“In each house I go, I go only for the good of my patients.” The true essence of the Hippocratic Oath summed up by one sentence, is under moral pressure by the doctors who practice by this oath everyday. Physicians are taught to always give the best care to their patients no matter what the cost. However, this is not case in most circumstances. Doctors now have to answer to lawyers, insurance companies, and ultimately how much can the patient afford. This severely cuts into how effective the treatments the patient receives are. Unfortunately, the cost of treatments is now the driving factor of the oath. With this said, the doctors objective is first to do no harm, but now, it’s do no harm at the bare minimum if that’s what the patient wishes. The impending force of this is resulting in alternative ways to treating patients, which ultimately may lead to a misdiagnosis, a prolong of sickness, and even death.
Patient care versus patient insurance company, bank account, and wishes is what stands between doctors giving the best care as possible and what they’re allowed to do. Three against one makes for a hefty abundance of force to drive the doctor perform subpar procedures. In some circumstances, care may be denied, or the patients allocated cheaper care through their health insurance plans thus resulting in mediocre treatments. (Staff) Doctors are only allowed so much, while they attempt to uphold the oath, if their patient can only pay so much they have to oblige by that that, rather than giving them the best treatment no matter the cost. They will attempt to do the best they can with treating or saving the person, if only so much is allocated they can only do so much within that range.
With the force behind them, doctors are extending their help to more than just patient visit care. They’re trying to find other means to helping people out, for one, cybermedicine. Cybermedicine is a way people can communicate with their physician without actually having to go into a doctor’s office. With the Internet being apart of everyday life, it only makes sense that doctor patient care has progressed to emails and web-cam chats. In fact, it’s becoming a preferred method. (Bailey) The U.S. Navy has even adapted to this new form of medicine, by providing deployed soldiers with a form of behavioral cybermedicine via video chat. While this new phenomenon is great, the physician can only take advantage of what as obtained through what they can see, and what they’re told. This limits them to what they would normally obtain when seeing an actual person face to face. Some of the services offered now, the patient doesn’t see or talk to the doctor, they only have to finish a questionnaire and they get a prescription. This strips the doctor of their ability to use some or all of their senses. They are also limited on how much the patient tells them, which studies have shown that patients are less inclined to tell the doctor the truth. (Bailey) With limited information, not being face to face, and a wrong answer on a questionnaire, misdiagnoses are bound to happen.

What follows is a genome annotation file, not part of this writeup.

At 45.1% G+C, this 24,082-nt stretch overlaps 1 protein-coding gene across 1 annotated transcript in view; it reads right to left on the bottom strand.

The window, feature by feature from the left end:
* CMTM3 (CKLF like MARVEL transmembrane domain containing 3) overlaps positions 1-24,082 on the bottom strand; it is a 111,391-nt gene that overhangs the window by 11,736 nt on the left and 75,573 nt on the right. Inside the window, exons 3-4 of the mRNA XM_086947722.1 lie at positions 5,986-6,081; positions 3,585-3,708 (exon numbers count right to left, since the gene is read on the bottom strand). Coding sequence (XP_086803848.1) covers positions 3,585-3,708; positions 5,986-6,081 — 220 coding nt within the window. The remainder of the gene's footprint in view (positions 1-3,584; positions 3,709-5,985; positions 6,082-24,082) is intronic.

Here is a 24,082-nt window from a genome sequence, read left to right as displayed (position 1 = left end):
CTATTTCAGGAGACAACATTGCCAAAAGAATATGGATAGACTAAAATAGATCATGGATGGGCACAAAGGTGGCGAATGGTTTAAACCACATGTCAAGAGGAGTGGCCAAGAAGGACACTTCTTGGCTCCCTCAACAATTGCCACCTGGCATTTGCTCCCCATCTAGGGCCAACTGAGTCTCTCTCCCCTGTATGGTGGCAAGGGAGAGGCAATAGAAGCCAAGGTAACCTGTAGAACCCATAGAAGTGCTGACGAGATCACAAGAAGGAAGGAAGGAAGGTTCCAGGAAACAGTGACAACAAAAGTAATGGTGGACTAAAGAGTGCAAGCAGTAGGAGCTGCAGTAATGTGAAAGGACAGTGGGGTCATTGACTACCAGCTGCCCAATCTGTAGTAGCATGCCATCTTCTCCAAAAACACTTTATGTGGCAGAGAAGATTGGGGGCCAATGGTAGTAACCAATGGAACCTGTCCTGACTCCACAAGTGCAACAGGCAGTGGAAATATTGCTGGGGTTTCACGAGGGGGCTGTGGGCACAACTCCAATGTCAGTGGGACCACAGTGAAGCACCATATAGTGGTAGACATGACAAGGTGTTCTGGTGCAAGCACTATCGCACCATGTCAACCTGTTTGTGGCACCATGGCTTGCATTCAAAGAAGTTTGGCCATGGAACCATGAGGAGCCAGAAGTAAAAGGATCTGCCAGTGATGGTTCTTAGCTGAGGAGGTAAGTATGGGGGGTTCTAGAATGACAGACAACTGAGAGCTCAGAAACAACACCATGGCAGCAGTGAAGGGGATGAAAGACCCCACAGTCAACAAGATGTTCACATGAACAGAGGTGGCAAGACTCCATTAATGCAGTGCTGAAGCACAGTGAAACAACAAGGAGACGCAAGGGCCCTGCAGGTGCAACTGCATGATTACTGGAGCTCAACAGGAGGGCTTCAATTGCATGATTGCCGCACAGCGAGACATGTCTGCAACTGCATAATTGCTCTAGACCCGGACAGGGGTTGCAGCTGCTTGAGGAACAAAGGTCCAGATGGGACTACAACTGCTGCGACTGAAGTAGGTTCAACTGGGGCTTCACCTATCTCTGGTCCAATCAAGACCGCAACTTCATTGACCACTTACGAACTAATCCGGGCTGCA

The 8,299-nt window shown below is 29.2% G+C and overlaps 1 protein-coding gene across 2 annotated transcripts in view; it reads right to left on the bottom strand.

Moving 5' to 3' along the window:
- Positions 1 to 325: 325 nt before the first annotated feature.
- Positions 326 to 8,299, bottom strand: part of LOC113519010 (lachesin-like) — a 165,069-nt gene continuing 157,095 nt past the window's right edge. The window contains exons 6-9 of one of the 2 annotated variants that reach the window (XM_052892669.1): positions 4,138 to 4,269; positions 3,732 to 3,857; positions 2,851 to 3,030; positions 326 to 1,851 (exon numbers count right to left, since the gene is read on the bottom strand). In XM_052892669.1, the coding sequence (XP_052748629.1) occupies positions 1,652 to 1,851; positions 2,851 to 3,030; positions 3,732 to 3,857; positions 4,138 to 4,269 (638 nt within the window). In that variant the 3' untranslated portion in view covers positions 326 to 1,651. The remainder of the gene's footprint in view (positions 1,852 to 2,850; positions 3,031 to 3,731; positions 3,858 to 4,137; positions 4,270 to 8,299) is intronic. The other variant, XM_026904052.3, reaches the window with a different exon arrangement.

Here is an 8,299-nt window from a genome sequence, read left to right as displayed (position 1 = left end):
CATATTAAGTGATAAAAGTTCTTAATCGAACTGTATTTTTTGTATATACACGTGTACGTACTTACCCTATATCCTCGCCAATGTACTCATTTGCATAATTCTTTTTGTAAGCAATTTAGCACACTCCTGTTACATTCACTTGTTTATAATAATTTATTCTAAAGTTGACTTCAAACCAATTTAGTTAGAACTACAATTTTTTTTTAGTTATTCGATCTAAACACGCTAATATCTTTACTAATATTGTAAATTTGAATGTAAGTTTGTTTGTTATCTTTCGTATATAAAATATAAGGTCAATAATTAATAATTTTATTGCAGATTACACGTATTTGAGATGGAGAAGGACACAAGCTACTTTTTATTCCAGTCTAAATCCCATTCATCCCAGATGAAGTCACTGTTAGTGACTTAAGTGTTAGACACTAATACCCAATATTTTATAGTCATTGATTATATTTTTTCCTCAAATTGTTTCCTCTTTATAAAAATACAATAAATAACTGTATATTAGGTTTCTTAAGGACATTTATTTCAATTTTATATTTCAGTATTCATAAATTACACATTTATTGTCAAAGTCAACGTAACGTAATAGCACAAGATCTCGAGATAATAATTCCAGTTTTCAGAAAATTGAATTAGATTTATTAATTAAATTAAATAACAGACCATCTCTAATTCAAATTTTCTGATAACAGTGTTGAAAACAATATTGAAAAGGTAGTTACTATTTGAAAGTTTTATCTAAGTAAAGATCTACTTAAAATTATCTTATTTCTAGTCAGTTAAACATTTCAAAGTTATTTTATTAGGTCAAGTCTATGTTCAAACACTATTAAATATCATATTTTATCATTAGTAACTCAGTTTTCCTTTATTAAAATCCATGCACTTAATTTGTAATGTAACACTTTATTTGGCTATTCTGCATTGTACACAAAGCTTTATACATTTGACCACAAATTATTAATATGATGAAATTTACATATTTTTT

Physicians are first taught to always give the best care to their patients no matter the cost, however in today’s age it’s with moderation. Doctors have to answer to their patient’s wishes, and their medical insurance limitations. How much can the patient afford, is the ultimate question being asked here. Doctors are mending the Hippocratic Oath to appease the people they’re treating. So much as going as far as online cybermedicine consultations, the worlds changing and patient care is too.
Bailey, R. (2010). Cybermedicine: What you need to know. (35 Annual Editions),
NPR Staff. ((n.d.)). Retrieved from http://www.npr.org/2011/03/16/134568775/medicines-rising-costs-put-hippocratic-oath-at-risk